Martha McSally

U.S. Sen. Martha McSally, R-Ariz., already faced what is expected to be one of the toughest Senate races in the country next year before Phoenix businessman Daniel McCarthy announced this week he would challenge her in the GOP primary.

TUCSON — Arizona’s Senate race, already expected to be one of the toughest in the nation, got tougher this week when a Phoenix businessman announced a Republican primary challenge to incumbent Sen. Martha McSally.

Longtime GOP donor and Trump supporter Daniel McCarthy said Wednesday that he will run against McSally, a first-term senator appointed to fill the seat left vacant by the death last year of Arizona Republican Sen. John McCain.

McCarthy, founder of a Phoenix-based cosmetic company and CEO of a real estate brokerage, said he has the means to fund his own campaign, and he told the Associated Press he believes he is the best candidate to beat Mark Kelly, the likely Democratic nominee.

The announcement comes days after a poll by OH Predictive Insights showed Kelly with a slight lead over McSally with more than a year left to the election.

McCarthy could not be reached for comment Thursday. But in a statement on his Facebook page, he said he has “a responsibility and an obligation to stand up for our families when we have a federal government that is out of control.”

In remarks after a GOP event Wednesday in Scottsdale, McSally downplayed the possibility of an intraparty fight, saying she was focused on her work in the Senate.

“I’m endorsed by President Trump; we are unified as a Republican Party,” she said. “We are working together, and we’re going to make sure that we hold this seat up and down the ticket for Republicans, for our future, and that’s our focus.”

Analysts said that while McCarthy’s challenge is not good news for McSally, they note that she survived a bitter primary in 2018. But that primary left her weakened for the general election, and a strong challenge from McCarthy could cause deja vu for McSally’s camp in 2020.

“If he does become a critical contender, that means that McSally will again have to deal with a primary, when the Democratic opponent is already on to the general, because it does look at this point that Mark Kelly will not have a competitive primary,” said Leah Askarinam, a reporter and analyst with Inside Elections.

That’s what happened last year when McSally faced former Maricopa County Sheriff Joe Arpaio and former state Sen. Kelli Ward — now chairman of the Arizona Republican Party — in a competitive three-way primary. Democrat Kyrsten Sinema faced a first-time candidate in her primary and was able to devote most of her energy to the general election, where she beat McSally by 2.35 percentage points.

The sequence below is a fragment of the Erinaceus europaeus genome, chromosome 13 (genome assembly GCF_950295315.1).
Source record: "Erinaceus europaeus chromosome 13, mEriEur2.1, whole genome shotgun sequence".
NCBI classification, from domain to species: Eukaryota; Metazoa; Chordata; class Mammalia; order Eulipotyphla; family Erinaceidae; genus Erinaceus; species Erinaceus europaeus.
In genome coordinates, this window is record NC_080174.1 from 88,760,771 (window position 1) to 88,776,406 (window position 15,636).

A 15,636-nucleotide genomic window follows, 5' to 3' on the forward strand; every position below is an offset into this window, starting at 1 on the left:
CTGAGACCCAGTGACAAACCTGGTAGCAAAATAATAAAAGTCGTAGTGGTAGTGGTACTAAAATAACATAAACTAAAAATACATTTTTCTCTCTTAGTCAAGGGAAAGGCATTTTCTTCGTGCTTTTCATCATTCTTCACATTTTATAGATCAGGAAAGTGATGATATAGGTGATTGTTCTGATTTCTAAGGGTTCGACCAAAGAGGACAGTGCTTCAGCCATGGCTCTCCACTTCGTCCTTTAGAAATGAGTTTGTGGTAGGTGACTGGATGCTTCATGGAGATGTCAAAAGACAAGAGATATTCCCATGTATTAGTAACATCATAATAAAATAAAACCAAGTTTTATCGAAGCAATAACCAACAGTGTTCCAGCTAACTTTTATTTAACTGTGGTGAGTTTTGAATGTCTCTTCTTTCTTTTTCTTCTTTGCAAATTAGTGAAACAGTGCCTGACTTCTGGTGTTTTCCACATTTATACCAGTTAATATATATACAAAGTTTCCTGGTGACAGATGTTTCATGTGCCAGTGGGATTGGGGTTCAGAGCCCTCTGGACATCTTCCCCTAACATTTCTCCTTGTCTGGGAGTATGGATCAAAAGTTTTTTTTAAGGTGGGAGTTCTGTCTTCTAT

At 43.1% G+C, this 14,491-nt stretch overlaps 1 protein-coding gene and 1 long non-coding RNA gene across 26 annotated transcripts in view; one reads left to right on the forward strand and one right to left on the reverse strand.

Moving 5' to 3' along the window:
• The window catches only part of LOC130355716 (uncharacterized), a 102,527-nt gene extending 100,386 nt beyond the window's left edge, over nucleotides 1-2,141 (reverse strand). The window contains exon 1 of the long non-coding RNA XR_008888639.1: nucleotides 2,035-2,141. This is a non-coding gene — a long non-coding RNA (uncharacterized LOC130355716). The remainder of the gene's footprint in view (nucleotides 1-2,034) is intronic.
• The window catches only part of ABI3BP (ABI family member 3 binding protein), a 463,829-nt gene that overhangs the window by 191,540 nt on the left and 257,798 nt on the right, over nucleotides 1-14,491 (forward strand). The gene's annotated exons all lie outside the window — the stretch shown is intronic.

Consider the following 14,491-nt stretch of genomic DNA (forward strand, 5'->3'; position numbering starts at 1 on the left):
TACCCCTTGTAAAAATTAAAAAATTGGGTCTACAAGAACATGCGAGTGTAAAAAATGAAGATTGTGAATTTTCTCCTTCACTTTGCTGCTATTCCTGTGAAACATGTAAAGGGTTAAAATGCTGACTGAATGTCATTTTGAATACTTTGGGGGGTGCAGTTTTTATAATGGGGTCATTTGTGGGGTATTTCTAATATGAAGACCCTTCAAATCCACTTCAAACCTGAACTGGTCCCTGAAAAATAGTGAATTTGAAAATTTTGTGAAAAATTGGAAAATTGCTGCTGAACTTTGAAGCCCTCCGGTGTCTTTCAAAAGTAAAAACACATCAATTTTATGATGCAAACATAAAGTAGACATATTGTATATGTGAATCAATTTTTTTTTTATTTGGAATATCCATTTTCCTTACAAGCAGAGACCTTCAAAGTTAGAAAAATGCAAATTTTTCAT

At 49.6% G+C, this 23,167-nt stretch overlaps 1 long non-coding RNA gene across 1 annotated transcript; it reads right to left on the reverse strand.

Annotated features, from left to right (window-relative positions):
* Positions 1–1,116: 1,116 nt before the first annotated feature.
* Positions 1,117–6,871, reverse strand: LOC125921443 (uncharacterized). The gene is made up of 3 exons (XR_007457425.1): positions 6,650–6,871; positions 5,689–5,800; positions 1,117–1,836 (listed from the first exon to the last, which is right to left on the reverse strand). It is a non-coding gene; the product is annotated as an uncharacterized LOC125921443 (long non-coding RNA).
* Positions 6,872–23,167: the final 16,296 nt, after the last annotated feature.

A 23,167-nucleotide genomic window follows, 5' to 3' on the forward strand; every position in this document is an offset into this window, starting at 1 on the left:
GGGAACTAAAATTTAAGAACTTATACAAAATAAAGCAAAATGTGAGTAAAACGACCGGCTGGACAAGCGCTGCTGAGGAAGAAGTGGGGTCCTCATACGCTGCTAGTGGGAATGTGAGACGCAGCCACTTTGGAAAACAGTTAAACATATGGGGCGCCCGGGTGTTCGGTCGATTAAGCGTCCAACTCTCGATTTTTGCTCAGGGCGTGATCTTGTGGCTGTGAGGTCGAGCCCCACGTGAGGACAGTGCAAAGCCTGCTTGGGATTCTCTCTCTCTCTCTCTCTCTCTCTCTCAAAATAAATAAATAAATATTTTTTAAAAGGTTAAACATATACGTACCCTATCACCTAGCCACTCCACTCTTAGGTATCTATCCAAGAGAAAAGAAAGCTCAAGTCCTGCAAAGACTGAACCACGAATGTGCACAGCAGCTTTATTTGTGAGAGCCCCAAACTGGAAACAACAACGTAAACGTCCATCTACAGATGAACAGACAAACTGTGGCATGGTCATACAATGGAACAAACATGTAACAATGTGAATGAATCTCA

“Kyrsten Sinema was able to focus on a general campaign message during that time without having to be attacked,” Askarinam said.

After being named to McCain’s seat, McSally has to run for re-election, and both parties have focused on the race. Inside Elections has rated the Arizona race a toss-up.

McSally, a former Air Force combat pilot, and Kelly, a former astronaut, had raised a total of $13.9 million as of June, according to the most recent reports with the Federal Election Commission. Kelly does not currently face a significant challenger.

Republican political consultant Jason Rose said he believes that even if Republicans were dissatisfied with McSally, they would still rally behind her because of what’s at stake for the party in Arizona in 2020.

“All but the most extreme elements of the Republican Party know what’s at stake with a very capable and very significant candidate staring at the Republican nominee on the Democratic side,” Rose said.

He said McSally is currently the favorite to win on the Republican side.

“This seems to be a vanity project,” he said of McCarthy’s bid. “I can already predict that he will be introduced for the rest of his life as former U.S Senate candidate.”

Bill Scheel, founding partner of Phoenix-based political consultant firm Javelina, said it remains to be seen if McCarthy can drum up a serious campaign that can compete with the already established McSally.

“Can he pull away some of the tea party folks who did support Kelli Ward and Joe Arpaio two years ago? That’s the test,” Scheel said. “The other question is, will figures like (Arizona Republican) Rep. Paul Gosar endorse someone like McCarthy?”

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